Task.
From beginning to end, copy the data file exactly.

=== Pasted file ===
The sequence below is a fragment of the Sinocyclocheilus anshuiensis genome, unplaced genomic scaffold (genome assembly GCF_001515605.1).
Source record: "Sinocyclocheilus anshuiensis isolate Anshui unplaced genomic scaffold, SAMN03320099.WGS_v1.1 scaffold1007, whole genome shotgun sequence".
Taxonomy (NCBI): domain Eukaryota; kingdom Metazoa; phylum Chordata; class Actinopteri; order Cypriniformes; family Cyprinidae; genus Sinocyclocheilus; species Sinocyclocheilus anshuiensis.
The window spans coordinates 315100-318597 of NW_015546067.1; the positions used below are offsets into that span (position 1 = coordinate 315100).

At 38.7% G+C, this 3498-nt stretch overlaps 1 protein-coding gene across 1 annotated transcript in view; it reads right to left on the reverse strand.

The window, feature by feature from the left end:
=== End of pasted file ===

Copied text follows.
The sequence below is a fragment of the Sinocyclocheilus anshuiensis genome, unplaced genomic scaffold (genome assembly GCF_001515605.1).
Source record: "Sinocyclocheilus anshuiensis isolate Anshui unplaced genomic scaffold, SAMN03320099.WGS_v1.1 scaffold1007, whole genome shotgun sequence".
Taxonomy (NCBI): domain Eukaryota; kingdom Metazoa; phylum Chordata; class Actinopteri; order Cypriniformes; family Cyprinidae; genus Sinocyclocheilus; species Sinocyclocheilus anshuiensis.
The window spans coordinates 315100-318597 of NW_015546067.1; the positions used below are offsets into that span (position 1 = coordinate 315100).

At 38.7% G+C, this 3498-nt stretch overlaps 1 protein-coding gene across 1 annotated transcript in view; it reads right to left on the reverse strand.

The window, feature by feature from the left end: